Saturday, September 7, 2013

Geopolitics around Syria

I just drew a map showing the 30 largest World powers, according to GDP (PPP), and reflecting their governments' political stand on the so-far speculative attack against Syria:

Red: imperialist camp: government declared support for attack against Syria
Blue: anti-imperialist camp: government declared opposition to attack against Syria
Yellow: unknown official stand
Black: Syria (for reference)
Circles' areas are proportional to GDP(PPP)
(IMF data 2012, except Syria: WB 2005-2012)

Notice please that the alignment of governments on this matter may and in most cases does not reflect that of the people or even the parliament. In fact in some cases (UK), the government had to step down from its hawkish stand because of parliamentary opposition. In all cases the citizenry seems very hostile to any new imperialist adventure, especially considering how poorly justified it is (obvious psy-op) and who are the beneficiaries (Islamist terrorists of the worst kind).

Personally I believe (or at least hope) that the attack will never take place and that the various imperialist governments are actually using the parliament card to get an excuse not to intervene, while at the same time using the crisis to gauge the weight of global alliances.

But, whatever the case, we do get an interesting picture of global alignments. First of all the BRICS bloc has responded unanimously against the imperialist aggression, second some important and possibly unexpected non-BRICS states like Mexico, Egypt or Indonesia stand against the intervention. Of these the most notable is probably Germany, which also opposed (along with Italy) the intervention in Libya.

One can speculate that Merkel is just being cautious because of the elections but in fact she has such a wide advantage that she could do anything. The reality is that all this classical Western imperialism (it's just like the old Entente) is hurting German interests, which has long and strong ties with states like Iran, not to mention Russia, etc.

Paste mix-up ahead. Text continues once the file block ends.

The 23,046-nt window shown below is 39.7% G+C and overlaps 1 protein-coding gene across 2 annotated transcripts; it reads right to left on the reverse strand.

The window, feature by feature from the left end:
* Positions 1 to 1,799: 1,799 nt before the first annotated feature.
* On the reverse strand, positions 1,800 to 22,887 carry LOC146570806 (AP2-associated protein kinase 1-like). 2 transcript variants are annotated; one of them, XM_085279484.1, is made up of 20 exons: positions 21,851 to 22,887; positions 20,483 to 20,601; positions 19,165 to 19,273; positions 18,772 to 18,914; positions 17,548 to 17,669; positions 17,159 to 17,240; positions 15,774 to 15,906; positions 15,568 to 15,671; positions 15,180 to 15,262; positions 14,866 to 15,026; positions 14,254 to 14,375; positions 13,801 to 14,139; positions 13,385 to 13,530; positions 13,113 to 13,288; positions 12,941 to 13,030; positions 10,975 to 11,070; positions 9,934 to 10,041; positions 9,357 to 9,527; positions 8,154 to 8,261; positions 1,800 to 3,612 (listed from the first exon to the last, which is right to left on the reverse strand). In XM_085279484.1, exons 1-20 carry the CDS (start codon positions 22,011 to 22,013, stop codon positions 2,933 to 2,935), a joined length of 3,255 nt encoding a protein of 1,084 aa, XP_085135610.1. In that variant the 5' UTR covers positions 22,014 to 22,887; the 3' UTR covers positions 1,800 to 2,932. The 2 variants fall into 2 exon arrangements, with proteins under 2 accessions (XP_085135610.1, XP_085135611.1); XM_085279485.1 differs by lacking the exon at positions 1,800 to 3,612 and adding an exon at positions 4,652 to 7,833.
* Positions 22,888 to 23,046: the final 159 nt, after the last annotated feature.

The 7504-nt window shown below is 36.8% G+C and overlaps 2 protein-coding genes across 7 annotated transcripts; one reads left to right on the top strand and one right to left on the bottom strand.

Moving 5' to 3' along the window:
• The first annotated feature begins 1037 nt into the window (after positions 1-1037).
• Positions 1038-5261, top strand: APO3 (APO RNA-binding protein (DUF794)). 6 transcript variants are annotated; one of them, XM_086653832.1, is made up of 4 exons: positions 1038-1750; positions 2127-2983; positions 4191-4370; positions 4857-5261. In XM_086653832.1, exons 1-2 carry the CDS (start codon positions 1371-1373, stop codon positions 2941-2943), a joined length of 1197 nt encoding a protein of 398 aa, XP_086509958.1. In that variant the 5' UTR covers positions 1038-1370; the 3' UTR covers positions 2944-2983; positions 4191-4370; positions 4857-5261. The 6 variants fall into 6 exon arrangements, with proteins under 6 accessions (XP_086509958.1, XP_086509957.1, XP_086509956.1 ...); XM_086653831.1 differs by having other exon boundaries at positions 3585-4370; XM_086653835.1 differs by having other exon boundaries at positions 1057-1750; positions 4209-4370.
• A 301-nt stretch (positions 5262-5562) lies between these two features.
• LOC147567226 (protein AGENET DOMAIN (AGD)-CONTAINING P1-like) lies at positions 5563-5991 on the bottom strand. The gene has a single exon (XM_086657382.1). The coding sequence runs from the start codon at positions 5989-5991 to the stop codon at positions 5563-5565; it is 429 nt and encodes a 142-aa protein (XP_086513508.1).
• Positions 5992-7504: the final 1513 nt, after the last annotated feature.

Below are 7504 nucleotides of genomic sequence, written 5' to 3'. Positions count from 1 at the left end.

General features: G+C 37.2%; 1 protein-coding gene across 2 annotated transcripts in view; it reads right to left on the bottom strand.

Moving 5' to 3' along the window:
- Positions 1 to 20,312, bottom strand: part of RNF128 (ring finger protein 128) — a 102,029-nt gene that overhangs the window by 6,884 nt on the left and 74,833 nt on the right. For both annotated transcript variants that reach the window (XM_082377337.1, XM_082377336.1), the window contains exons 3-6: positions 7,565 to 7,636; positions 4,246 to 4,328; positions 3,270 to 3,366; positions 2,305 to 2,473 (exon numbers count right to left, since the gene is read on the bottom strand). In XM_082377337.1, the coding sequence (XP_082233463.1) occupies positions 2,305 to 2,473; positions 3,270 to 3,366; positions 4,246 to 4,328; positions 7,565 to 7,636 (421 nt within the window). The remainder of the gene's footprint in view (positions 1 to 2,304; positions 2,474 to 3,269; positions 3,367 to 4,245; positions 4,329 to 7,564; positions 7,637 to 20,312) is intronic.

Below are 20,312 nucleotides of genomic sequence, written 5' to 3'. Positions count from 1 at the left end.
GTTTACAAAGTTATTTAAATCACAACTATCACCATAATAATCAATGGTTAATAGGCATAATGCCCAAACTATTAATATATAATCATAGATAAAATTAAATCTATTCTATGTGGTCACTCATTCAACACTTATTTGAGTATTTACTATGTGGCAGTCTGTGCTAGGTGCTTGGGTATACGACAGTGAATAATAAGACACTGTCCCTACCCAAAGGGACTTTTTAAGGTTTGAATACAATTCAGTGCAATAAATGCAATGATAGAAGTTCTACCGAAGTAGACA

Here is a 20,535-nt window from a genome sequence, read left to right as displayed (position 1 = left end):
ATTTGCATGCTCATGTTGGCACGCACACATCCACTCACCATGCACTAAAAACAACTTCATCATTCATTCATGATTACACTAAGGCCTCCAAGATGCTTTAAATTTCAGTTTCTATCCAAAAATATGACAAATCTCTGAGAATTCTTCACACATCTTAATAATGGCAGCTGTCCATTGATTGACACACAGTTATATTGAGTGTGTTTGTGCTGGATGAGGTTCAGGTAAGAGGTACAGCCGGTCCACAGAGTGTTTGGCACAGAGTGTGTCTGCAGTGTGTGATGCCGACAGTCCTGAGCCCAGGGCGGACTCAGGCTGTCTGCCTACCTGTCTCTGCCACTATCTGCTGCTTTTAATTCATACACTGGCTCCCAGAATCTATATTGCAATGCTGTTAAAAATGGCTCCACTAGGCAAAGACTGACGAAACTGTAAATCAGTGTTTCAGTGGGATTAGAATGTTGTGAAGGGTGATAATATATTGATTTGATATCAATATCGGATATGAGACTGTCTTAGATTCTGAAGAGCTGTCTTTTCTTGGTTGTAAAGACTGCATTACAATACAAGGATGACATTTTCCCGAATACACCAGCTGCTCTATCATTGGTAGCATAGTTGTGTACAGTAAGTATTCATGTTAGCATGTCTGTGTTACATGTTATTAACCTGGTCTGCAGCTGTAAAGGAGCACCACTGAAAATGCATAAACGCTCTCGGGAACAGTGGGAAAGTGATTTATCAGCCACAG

Also very notorious is the stand of India, often ambiguous. But maybe the most interesting development is the stand of Egypt. It is not just a calculated stand to appease the populace but apparently the Egyptian military is very hostile to any intervention in Syria and would like Assad to stay in place. In fact the anti-Damascus stand of the former President Mohamed Morsi and the Muslim Brotherhood seems to have been one of the triggers of the military coup.

Not just the military, heavily dependent on US aid, but also Tamarod flatly rejects any intervention against Syria and has called for the government to close the Suez canal to Western military ships in such event, calling traitors to anyone who supported the Western aggression. 

The ghost of Nasser, who nationalized the Suez canal and was adamant of pan-Arabism, has returned strongly to Egyptian politics. Many would like Al-Sissi to be another Nasser, although I suspect that this is quite unlikely.

In any case around the Syrian crisis a new cold war seems to be brewing. True that China, the rising superpower, is keeping a relatively low profile but it is also true that, would the crisis escalate to the Persian Gulf, as it is perfectly possible they would be extremely upset.

No comments:

Post a Comment

Please, be reasonably respectful when making comments. I do not tolerate in particular sexism, racism nor homophobia. The author reserves the right to delete any abusive comment.

Comment moderation before publishing is... ON